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Midway Through the Hike : River Valley edition : Saturday, 18 November 2017 08:53 EST : a service of The Public Press
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Midway Through the Hike

     by Karina Lutz

by Karina Lutz quiet zone
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They had hiked so long they knew not whether
   to take off their boots to save their blisters
   or keep them on to save their soles.
   Joking of such things had hit a peak three ridges back,
   luscious silences ensued.
   The colors of forest, boulder field, flower, and sky
   imperceptibly grew more rich and lucid,
   until a depth of light never before seen emanated from all objects
   within their gaze, whether shadowed or blazing in sunlight
   yet not psychedelic, no movie effects, nothing surreal
   only the realer reality of the simply seen
   by the open eyes of a healthy body,
   a body fully oxygenated, fully circulating,
   its center of gravity slung low and strong
   and moving steadily forward.

The three hikers stopped to tend their feet brookside,
   splashing, wetting, wringing,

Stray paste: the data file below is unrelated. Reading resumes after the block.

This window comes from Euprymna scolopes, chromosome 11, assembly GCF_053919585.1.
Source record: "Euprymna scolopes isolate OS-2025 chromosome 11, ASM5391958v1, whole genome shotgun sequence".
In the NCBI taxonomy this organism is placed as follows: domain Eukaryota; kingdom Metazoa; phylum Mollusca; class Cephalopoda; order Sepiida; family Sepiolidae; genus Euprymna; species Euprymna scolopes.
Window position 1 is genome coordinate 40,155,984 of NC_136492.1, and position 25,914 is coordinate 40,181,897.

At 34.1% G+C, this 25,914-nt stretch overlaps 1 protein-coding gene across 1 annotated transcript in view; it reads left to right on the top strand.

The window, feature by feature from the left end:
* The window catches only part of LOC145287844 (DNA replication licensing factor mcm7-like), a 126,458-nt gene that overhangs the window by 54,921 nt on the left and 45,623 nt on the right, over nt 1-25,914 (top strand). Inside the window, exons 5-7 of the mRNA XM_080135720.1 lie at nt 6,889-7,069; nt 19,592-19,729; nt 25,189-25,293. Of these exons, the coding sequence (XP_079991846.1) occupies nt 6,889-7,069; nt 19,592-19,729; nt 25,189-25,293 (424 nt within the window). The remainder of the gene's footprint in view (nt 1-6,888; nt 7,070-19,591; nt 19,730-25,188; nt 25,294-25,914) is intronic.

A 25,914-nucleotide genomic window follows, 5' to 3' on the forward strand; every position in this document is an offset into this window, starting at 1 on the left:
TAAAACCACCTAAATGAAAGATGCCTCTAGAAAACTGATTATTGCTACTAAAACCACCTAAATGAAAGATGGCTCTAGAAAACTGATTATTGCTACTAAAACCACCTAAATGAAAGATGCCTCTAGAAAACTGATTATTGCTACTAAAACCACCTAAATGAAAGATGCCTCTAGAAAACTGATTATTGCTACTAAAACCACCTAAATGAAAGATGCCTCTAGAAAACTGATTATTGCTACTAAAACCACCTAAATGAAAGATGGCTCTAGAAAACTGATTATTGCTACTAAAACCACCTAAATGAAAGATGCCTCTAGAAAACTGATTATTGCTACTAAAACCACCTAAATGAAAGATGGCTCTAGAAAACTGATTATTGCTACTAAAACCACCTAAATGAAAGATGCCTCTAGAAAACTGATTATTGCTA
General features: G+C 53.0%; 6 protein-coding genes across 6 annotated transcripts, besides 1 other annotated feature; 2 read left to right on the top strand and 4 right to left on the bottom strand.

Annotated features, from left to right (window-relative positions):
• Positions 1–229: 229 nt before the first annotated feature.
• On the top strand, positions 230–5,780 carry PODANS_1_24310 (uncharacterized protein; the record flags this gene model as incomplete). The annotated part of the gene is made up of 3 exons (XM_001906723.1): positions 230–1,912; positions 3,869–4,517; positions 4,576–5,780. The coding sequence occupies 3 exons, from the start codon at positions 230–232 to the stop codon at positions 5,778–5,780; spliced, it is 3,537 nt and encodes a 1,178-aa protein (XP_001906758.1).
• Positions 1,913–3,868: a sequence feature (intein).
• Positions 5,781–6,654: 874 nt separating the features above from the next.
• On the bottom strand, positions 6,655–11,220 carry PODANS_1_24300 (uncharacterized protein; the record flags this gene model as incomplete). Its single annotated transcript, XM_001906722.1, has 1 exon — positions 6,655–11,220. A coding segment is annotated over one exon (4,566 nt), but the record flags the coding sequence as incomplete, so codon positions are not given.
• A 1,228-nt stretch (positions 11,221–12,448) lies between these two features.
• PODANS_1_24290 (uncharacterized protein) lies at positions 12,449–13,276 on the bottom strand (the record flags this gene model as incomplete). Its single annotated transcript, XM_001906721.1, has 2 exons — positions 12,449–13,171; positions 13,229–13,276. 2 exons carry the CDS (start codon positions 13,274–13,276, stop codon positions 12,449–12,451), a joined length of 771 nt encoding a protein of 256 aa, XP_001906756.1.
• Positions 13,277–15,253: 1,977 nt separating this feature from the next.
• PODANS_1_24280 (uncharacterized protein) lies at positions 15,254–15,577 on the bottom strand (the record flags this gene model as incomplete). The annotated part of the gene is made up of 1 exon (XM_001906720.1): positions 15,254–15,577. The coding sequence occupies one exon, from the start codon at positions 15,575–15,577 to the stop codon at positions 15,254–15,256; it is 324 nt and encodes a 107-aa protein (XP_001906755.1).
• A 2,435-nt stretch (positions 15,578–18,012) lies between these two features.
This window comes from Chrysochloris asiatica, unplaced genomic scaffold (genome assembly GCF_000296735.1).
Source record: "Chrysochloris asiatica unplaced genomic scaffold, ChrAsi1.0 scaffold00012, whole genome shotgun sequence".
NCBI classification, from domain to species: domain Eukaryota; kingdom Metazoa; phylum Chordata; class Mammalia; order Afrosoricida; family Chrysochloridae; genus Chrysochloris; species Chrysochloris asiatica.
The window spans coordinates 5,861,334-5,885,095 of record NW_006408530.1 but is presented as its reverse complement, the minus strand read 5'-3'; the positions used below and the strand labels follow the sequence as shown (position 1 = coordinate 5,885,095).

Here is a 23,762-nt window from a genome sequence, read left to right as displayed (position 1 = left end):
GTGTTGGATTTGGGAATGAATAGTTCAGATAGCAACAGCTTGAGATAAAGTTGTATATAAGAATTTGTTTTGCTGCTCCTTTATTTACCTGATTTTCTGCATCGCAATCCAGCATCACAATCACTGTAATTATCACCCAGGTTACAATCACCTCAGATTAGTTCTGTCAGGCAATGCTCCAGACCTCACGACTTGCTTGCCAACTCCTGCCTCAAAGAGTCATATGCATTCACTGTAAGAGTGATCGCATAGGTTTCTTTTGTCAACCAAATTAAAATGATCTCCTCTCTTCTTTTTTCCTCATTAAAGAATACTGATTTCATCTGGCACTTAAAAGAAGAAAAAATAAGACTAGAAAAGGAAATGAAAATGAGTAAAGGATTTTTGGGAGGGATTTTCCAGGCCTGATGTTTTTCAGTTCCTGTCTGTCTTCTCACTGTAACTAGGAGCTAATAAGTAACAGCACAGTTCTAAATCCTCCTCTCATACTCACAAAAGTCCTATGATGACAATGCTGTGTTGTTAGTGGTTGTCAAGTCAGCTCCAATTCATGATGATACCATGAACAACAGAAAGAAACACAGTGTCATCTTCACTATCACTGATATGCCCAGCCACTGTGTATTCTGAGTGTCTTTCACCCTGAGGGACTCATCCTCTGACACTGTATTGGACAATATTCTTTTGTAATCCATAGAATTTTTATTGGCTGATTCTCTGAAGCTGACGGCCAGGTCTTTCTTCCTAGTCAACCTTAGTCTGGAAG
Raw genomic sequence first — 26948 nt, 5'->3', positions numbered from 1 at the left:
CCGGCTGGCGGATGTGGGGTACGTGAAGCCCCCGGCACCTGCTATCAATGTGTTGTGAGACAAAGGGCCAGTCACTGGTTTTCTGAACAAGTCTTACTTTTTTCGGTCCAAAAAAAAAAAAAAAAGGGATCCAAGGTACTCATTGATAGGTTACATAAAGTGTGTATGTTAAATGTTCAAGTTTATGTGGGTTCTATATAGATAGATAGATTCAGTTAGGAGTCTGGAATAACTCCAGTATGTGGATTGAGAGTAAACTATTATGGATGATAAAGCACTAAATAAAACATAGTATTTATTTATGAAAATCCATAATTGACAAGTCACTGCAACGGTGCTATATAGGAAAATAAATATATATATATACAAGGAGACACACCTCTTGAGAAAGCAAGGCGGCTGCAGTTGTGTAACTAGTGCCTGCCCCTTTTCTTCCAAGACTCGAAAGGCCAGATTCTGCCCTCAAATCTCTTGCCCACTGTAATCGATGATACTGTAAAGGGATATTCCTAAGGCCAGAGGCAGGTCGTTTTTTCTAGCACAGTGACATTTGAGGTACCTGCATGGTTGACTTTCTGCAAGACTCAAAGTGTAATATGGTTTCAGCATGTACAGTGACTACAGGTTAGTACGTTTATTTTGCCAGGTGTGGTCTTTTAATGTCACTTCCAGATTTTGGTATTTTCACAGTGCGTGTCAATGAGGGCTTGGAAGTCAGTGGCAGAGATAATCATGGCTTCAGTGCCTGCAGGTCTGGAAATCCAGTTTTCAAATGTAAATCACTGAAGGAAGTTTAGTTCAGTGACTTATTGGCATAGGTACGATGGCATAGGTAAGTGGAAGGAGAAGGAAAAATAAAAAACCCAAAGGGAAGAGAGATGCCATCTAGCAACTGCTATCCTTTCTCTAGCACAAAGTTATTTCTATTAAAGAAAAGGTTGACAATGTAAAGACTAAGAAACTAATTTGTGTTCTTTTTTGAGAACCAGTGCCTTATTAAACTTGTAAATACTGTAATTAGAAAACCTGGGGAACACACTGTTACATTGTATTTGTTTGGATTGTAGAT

hanging clean socks to dry from the backs of their packs.
   They drank water from plastic bottles while longing
   for the days of open mouths in streams, imagined pouring all the dead water out
   and returning it to the living, imagined a life without fear or willfulness.
   The ambition of their 70-pound packs, now strewn on the creek bank,
   seemed suddenly absurd, made them want to get naked,
   (a nakedness hard to broach, since they were three,
   harder even than if they had been an uncoupled couple),
   but what the hell, a giddy gratitude began to glimmer up their throats
   for the silliness that had brought them to this place
   and beyond the pain and beyond the tiredness,
   beyond the talking and virtually every desire but the desire
   to trek the full distance
   (and even that they had taken turns talking each other back into),
   and the gratitude made it safer to undress than to do anything else,
   the only sensible thing to do, to bring them
   fully here at rest, in the creek beside the trail,
   muscles cooling and toes happily spread and skin wrapped in the silk of water.

By dusk they found themselves fully alive:
   surrendered, unremembering, readying for slumber
    in skins as fresh as a pool beside a sweat lodge,
   with hearts relentlessly beating,
   the way water flows under the apparent stillness of the pool,
   
   their destination as yet unknown.



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River Valley editor: Stephen Morris
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